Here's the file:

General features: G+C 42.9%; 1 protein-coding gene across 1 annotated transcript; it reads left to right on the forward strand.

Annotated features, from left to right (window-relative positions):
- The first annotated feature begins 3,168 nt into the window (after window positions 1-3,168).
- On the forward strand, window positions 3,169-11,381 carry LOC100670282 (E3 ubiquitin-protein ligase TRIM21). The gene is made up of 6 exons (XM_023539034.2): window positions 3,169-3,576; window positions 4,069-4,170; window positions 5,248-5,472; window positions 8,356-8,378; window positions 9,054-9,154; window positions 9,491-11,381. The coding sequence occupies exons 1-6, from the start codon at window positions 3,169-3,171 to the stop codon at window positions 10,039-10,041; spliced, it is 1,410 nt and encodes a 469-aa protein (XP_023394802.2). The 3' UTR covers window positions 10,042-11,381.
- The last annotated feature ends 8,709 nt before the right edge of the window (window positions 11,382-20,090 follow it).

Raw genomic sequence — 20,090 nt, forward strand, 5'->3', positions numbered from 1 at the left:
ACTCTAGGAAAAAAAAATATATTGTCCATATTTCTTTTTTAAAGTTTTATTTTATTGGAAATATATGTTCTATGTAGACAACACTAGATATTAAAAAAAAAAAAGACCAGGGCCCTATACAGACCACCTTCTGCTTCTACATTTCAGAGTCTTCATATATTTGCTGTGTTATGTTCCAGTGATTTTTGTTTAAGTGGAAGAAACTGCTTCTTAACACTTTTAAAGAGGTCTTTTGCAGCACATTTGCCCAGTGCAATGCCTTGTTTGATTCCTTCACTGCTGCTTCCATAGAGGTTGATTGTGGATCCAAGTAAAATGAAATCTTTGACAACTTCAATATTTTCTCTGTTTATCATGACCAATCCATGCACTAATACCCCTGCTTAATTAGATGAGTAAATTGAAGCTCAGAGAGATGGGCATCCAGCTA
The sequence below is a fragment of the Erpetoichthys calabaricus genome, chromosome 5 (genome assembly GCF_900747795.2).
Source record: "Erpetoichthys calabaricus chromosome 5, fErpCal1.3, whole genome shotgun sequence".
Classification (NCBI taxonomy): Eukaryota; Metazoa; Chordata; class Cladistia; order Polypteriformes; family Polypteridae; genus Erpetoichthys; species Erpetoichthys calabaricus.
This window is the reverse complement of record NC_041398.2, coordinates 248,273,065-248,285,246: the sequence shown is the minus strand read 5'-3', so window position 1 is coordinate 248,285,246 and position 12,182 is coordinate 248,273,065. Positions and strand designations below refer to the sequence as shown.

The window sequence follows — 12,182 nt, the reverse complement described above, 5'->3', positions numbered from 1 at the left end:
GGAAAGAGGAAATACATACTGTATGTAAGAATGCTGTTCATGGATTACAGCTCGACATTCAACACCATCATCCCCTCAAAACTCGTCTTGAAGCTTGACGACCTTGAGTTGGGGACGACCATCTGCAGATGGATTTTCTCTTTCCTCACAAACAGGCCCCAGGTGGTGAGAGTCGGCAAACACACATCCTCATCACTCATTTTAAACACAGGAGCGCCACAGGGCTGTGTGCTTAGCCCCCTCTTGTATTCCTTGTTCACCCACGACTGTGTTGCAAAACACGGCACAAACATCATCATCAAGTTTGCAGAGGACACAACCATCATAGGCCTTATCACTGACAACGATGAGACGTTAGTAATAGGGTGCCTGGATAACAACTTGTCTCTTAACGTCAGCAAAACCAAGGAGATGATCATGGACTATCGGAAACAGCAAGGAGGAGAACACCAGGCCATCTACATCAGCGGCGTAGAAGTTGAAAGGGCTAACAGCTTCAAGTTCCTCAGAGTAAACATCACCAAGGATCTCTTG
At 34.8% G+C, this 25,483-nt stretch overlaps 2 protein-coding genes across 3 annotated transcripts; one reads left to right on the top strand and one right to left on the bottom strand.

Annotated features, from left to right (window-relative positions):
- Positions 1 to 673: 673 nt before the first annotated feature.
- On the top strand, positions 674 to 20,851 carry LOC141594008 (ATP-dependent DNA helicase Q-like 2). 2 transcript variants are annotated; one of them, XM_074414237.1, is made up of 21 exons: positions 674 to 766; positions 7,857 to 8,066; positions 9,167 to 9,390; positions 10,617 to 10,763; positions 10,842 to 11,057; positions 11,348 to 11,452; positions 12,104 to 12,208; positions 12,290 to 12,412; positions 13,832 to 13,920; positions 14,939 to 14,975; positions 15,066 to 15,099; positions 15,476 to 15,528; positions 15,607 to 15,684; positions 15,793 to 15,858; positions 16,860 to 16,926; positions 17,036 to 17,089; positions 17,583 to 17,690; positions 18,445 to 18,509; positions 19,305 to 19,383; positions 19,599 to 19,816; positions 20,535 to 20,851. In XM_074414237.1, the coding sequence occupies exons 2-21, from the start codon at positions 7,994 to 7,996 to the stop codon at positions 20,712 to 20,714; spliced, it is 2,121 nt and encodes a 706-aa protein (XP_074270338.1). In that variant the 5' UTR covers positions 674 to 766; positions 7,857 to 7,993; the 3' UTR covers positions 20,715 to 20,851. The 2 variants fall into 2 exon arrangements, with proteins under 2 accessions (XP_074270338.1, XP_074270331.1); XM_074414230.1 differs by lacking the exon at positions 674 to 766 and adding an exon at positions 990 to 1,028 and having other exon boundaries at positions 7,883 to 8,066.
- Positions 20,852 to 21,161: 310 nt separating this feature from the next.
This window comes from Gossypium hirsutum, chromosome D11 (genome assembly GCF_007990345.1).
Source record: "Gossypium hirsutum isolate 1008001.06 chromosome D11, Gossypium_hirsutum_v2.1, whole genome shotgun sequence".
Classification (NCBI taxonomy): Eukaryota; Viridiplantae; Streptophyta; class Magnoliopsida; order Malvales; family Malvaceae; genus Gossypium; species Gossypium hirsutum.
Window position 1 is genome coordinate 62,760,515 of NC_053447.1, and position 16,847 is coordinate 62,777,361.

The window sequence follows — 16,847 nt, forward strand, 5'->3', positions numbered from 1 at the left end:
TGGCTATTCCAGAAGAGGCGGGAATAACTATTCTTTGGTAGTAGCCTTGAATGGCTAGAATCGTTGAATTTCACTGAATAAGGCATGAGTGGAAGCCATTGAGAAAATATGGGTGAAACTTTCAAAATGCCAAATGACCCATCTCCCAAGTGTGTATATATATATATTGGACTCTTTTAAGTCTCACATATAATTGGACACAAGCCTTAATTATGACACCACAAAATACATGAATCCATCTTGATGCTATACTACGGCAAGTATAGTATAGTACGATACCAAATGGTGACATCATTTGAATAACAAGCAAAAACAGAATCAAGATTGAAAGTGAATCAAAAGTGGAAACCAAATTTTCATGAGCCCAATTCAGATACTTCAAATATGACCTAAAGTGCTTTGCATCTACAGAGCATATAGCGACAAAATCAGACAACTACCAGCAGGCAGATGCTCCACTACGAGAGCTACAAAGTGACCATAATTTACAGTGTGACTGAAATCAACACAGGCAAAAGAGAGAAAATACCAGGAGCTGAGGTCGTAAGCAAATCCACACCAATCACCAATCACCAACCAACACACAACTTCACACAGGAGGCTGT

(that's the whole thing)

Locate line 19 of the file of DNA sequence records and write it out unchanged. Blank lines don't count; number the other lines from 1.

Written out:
This window comes from Gossypium hirsutum, chromosome D11 (genome assembly GCF_007990345.1).